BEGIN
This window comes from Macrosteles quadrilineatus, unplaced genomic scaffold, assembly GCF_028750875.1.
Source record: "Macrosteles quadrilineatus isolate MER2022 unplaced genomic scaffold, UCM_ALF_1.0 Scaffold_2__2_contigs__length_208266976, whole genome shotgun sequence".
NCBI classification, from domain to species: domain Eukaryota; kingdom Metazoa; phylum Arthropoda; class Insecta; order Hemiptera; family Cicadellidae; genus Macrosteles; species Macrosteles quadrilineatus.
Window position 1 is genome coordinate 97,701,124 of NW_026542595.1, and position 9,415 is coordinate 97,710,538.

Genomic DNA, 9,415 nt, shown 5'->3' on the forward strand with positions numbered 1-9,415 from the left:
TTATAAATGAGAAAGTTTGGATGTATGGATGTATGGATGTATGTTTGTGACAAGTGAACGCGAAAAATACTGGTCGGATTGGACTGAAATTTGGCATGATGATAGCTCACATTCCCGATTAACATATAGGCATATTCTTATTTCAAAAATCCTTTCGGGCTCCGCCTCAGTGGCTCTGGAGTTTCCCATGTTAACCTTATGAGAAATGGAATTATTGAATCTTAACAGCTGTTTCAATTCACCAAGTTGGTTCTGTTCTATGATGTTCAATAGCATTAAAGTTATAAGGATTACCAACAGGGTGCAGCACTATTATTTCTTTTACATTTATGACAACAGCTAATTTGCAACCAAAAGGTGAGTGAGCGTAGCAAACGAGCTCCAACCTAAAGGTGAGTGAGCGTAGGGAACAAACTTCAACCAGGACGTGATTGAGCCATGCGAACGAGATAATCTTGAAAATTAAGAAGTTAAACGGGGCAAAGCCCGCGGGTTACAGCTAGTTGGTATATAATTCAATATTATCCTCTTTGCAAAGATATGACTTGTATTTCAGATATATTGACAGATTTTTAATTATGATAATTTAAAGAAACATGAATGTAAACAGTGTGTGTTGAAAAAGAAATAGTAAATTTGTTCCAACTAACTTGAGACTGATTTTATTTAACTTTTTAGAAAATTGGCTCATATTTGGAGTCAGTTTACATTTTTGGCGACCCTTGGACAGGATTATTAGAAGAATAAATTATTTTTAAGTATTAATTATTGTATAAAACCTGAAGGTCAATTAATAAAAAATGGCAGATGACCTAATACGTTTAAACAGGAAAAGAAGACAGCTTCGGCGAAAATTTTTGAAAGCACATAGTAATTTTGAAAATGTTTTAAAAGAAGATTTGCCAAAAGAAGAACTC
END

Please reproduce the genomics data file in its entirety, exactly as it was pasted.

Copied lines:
This window comes from Macrosteles quadrilineatus, unplaced genomic scaffold, assembly GCF_028750875.1.
Source record: "Macrosteles quadrilineatus isolate MER2022 unplaced genomic scaffold, UCM_ALF_1.0 Scaffold_2__2_contigs__length_208266976, whole genome shotgun sequence".
NCBI classification, from domain to species: domain Eukaryota; kingdom Metazoa; phylum Arthropoda; class Insecta; order Hemiptera; family Cicadellidae; genus Macrosteles; species Macrosteles quadrilineatus.
Window position 1 is genome coordinate 97,701,124 of NW_026542595.1, and position 9,415 is coordinate 97,710,538.

Genomic DNA, 9,415 nt, shown 5'->3' on the forward strand with positions numbered 1-9,415 from the left:
TTATAAATGAGAAAGTTTGGATGTATGGATGTATGGATGTATGTTTGTGACAAGTGAACGCGAAAAATACTGGTCGGATTGGACTGAAATTTGGCATGATGATAGCTCACATTCCCGATTAACATATAGGCATATTCTTATTTCAAAAATCCTTTCGGGCTCCGCCTCAGTGGCTCTGGAGTTTCCCATGTTAACCTTATGAGAAATGGAATTATTGAATCTTAACAGCTGTTTCAATTCACCAAGTTGGTTCTGTTCTATGATGTTCAATAGCATTAAAGTTATAAGGATTACCAACAGGGTGCAGCACTATTATTTCTTTTACATTTATGACAACAGCTAATTTGCAACCAAAAGGTGAGTGAGCGTAGCAAACGAGCTCCAACCTAAAGGTGAGTGAGCGTAGGGAACAAACTTCAACCAGGACGTGATTGAGCCATGCGAACGAGATAATCTTGAAAATTAAGAAGTTAAACGGGGCAAAGCCCGCGGGTTACAGCTAGTTGGTATATAATTCAATATTATCCTCTTTGCAAAGATATGACTTGTATTTCAGATATATTGACAGATTTTTAATTATGATAATTTAAAGAAACATGAATGTAAACAGTGTGTGTTGAAAAAGAAATAGTAAATTTGTTCCAACTAACTTGAGACTGATTTTATTTAACTTTTTAGAAAATTGGCTCATATTTGGAGTCAGTTTACATTTTTGGCGACCCTTGGACAGGATTATTAGAAGAATAAATTATTTTTAAGTATTAATTATTGTATAAAACCTGAAGGTCAATTAATAAAAAATGGCAGATGACCTAATACGTTTAAACAGGAAAAGAAGACAGCTTCGGCGAAAATTTTTGAAAGCACATAGTAATTTTGAAAATGTTTTAAAAGAAGATTTGCCAAAAGAAGAACTC